How well you manage and prepare for a succession event may be the decisive factor in the overall financial success of your business and its stakeholders. Wisely managing this event will help you capitalize on the fruits of your labor. Failing to plan for this event could throw your future into a tailspin.
While some of you may believe succession for you and your family is years away, can you and your family sustain an unexpected event that accelerates the timing of this transition?
VR Office in Apollo Beach, FL has Executed the Sale of Professional Glass, Inc.
VR's Apollo Beach, FL facilitated the sale of Tampa Bay's premier family owned and operated company, Professional Glass, Inc. This glass and glazing company served clients throughout the State of Florida since 1977. The company specializes in providing quality fabrication and installation of commercial glass and aluminum storefront systems. The company had minimal competition in its' niche market and was staffed with a highly skilled management team. The business was pre-qualified for SBA financing. Congratulations to Tim Bellon on another transaction!
VR Continues to Match Qualified Buyers with Businesses for Sale
In today's business climate, our clients demand quality and professionalism. We applaud our VR business intermediaries for a job well done!! Here is a small sample of transactions that have closed across the VR network recently:
Thinking of selling your business or looking for an established business to purchase?
VR Office in Waukesha, WI Engaged in the Sale of a Unique Restaurant/Dance Club
Our VR Office in Waukeska, WI has been contracted to facilitate the sale of an one of kind restaurant and dance club. This multi-million dollar investment facility is truly a turnkey investment.The restaurant is located on an 11.5 acre lot conveniently located between Madison and Milwaukee, WI. The restaurant has accommodated many weddings, receptions, dining and many more. Congratulations to Tim Bullard on your new engagement!
Businesses For Sale
Your dream business awaits you...take advantage of these featured opportunities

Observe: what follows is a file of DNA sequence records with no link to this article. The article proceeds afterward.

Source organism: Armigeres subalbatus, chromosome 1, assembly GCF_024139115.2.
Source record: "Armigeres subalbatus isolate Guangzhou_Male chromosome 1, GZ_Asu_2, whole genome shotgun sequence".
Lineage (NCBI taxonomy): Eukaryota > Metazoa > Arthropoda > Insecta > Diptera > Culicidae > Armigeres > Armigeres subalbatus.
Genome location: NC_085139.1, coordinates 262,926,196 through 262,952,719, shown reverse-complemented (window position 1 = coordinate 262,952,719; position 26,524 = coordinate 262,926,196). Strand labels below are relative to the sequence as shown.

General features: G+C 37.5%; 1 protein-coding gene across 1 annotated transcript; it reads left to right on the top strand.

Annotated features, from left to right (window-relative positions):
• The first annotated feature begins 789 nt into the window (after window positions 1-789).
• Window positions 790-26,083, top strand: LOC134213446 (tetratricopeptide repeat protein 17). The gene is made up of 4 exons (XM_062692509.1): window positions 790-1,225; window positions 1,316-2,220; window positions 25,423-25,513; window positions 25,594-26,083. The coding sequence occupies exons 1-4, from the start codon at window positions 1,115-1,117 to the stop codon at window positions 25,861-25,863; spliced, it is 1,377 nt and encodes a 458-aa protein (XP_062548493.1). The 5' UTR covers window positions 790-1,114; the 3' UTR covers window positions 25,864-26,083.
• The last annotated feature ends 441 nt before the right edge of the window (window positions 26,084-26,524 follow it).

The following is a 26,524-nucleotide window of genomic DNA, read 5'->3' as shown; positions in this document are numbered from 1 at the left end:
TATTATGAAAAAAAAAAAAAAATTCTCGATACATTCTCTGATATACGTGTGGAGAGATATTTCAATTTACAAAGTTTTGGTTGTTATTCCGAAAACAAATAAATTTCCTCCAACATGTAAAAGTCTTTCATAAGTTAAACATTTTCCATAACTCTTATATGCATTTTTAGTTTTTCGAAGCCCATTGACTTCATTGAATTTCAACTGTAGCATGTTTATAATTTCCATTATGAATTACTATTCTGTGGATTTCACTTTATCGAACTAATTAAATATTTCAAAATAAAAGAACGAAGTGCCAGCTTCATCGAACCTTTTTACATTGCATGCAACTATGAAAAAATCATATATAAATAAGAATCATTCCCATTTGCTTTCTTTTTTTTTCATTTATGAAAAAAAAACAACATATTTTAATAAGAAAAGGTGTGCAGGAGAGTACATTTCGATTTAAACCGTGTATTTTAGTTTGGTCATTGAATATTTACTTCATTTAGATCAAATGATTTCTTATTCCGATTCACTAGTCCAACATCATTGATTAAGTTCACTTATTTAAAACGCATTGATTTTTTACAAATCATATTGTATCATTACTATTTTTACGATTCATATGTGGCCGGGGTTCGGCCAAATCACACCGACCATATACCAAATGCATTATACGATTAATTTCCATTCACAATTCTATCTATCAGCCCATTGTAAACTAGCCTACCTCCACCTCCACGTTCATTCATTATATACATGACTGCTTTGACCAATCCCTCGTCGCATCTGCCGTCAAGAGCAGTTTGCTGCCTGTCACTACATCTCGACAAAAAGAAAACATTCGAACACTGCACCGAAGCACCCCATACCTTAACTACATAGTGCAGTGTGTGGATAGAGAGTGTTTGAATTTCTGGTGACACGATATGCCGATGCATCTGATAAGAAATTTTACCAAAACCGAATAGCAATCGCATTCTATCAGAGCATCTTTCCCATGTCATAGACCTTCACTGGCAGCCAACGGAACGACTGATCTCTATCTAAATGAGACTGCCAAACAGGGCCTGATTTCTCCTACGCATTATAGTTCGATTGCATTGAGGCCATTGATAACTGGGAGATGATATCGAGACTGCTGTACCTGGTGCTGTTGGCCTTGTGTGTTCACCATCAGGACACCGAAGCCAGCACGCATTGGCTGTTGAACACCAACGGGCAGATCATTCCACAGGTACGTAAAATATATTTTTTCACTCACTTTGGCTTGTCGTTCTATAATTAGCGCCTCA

VR has for sale now!
New & Used Boat Sales Dealer
North Tampa, FL
Profitable Gas Station
Youth Sports Industry
San Antonio, TX
Nationally Accredited Pre-School
Well-Established Auto Repair Shop
Plumbing & HVAC Business
RV Storage Business
Community Care Home
Charlottetown, PEI, Canada
The time has never been better to become a part of the VR team!
Small businesses make up over 56% of the annual U.S. GDP and every year a large amount of them change hands.
VR is the industry leader in facilitating such transactions.
For more information how to join VR!
Different Frame - Different Customer Experience
By: Bob Burg
If our customers are the lifeblood of our business then doesn't it make sense to communicate in a way that helps them to feel good both about themselves and about us?
Yet, how often do we experience the opposite?
The following took place while out of town. I decided to visit a local health club; a very nice gym.
About ten minutes into the treadmill workout, an announcement came over the loudspeaker. The message had a somewhat, no, actually, it had a very condescending tone. The words weren't much better:
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Bob Burg is coauthor of the International Business Bestseller, The Go-Giver (over 500,000 copies sold in 21 languages). To read Chapter One and connect with Bob visit www.thegogiver.com
. You can listen to his popular, The Go-Giver Podcast at www.thegogiver.com/podcast